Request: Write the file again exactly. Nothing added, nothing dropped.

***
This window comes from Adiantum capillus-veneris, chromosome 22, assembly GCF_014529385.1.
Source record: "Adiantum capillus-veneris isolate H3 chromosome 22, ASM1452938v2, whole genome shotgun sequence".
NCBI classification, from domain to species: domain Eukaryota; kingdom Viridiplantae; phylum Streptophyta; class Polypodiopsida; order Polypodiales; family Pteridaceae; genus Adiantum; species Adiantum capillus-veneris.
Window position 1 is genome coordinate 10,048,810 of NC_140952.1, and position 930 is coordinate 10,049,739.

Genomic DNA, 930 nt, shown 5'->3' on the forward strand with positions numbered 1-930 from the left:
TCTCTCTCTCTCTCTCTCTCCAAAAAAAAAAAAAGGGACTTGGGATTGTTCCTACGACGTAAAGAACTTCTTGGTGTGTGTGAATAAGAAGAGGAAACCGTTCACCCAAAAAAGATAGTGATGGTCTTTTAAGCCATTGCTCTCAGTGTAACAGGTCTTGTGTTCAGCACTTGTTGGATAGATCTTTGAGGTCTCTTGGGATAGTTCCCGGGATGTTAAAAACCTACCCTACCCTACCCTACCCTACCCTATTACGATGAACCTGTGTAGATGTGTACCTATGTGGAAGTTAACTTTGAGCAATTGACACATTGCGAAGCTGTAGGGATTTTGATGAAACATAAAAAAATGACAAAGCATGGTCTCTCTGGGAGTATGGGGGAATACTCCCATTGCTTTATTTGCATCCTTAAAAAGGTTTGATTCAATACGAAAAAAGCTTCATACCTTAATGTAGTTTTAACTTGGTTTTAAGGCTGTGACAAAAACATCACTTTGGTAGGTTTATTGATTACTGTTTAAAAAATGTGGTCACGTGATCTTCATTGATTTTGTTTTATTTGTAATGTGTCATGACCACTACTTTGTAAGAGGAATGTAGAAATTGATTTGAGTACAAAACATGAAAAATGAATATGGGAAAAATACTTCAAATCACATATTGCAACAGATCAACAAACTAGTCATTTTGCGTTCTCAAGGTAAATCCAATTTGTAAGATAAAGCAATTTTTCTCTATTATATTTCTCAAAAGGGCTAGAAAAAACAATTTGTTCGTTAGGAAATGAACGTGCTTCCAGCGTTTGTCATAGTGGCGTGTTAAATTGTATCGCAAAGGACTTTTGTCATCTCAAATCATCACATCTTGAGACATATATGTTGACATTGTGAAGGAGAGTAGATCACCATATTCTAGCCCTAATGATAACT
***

This window comes from Adiantum capillus-veneris, chromosome 22, assembly GCF_014529385.1.
Source record: "Adiantum capillus-veneris isolate H3 chromosome 22, ASM1452938v2, whole genome shotgun sequence".
NCBI classification, from domain to species: domain Eukaryota; kingdom Viridiplantae; phylum Streptophyta; class Polypodiopsida; order Polypodiales; family Pteridaceae; genus Adiantum; species Adiantum capillus-veneris.
Window position 1 is genome coordinate 10,048,810 of NC_140952.1, and position 930 is coordinate 10,049,739.

Genomic DNA, 930 nt, shown 5'->3' on the forward strand with positions numbered 1-930 from the left:
TCTCTCTCTCTCTCTCTCTCCAAAAAAAAAAAAAGGGACTTGGGATTGTTCCTACGACGTAAAGAACTTCTTGGTGTGTGTGAATAAGAAGAGGAAACCGTTCACCCAAAAAAGATAGTGATGGTCTTTTAAGCCATTGCTCTCAGTGTAACAGGTCTTGTGTTCAGCACTTGTTGGATAGATCTTTGAGGTCTCTTGGGATAGTTCCCGGGATGTTAAAAACCTACCCTACCCTACCCTACCCTACCCTATTACGATGAACCTGTGTAGATGTGTACCTATGTGGAAGTTAACTTTGAGCAATTGACACATTGCGAAGCTGTAGGGATTTTGATGAAACATAAAAAAATGACAAAGCATGGTCTCTCTGGGAGTATGGGGGAATACTCCCATTGCTTTATTTGCATCCTTAAAAAGGTTTGATTCAATACGAAAAAAGCTTCATACCTTAATGTAGTTTTAACTTGGTTTTAAGGCTGTGACAAAAACATCACTTTGGTAGGTTTATTGATTACTGTTTAAAAAATGTGGTCACGTGATCTTCATTGATTTTGTTTTATTTGTAATGTGTCATGACCACTACTTTGTAAGAGGAATGTAGAAATTGATTTGAGTACAAAACATGAAAAATGAATATGGGAAAAATACTTCAAATCACATATTGCAACAGATCAACAAACTAGTCATTTTGCGTTCTCAAGGTAAATCCAATTTGTAAGATAAAGCAATTTTTCTCTATTATATTTCTCAAAAGGGCTAGAAAAAACAATTTGTTCGTTAGGAAATGAACGTGCTTCCAGCGTTTGTCATAGTGGCGTGTTAAATTGTATCGCAAAGGACTTTTGTCATCTCAAATCATCACATCTTGAGACATATATGTTGACATTGTGAAGGAGAGTAGATCACCATATTCTAGCCCTAATGATAACT